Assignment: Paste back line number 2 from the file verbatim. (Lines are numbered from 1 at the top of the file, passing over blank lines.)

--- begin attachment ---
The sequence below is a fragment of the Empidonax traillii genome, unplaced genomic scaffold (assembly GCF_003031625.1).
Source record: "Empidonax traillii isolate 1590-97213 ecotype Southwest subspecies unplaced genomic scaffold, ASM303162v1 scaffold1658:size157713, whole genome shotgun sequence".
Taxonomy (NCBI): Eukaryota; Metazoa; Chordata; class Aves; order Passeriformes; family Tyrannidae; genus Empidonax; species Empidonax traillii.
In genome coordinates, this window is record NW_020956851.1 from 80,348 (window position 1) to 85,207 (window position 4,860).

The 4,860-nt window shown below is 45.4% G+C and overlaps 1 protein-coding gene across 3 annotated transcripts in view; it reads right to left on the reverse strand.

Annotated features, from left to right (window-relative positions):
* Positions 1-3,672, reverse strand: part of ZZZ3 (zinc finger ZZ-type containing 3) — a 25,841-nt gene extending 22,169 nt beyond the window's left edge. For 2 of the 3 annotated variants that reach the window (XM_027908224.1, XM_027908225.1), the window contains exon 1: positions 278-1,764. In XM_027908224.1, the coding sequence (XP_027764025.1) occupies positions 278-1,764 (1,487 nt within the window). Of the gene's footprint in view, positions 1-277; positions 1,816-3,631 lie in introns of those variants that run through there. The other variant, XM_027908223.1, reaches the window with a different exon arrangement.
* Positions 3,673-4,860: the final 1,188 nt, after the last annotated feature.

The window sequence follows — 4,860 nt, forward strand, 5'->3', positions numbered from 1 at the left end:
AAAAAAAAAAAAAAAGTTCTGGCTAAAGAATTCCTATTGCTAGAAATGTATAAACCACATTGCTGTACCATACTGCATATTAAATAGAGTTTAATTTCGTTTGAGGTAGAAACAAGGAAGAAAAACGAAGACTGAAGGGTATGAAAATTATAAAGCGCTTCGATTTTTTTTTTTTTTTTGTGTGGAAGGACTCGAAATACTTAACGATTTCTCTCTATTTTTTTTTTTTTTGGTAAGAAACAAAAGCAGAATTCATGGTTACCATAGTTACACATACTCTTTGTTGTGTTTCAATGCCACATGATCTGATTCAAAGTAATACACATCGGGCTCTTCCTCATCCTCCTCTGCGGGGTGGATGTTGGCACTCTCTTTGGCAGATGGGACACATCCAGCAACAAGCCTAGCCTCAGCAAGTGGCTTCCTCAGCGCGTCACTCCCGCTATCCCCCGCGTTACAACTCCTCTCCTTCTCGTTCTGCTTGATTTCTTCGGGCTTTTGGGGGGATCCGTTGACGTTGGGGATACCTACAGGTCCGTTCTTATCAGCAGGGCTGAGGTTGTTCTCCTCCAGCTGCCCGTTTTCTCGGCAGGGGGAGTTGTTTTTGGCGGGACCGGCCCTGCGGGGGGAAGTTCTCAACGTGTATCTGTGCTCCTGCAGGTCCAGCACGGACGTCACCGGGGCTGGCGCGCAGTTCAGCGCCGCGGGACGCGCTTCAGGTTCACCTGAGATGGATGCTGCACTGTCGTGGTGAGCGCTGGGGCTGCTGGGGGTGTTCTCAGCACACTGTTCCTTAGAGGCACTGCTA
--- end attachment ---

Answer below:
Source record: "Empidonax traillii isolate 1590-97213 ecotype Southwest subspecies unplaced genomic scaffold, ASM303162v1 scaffold1658:size157713, whole genome shotgun sequence".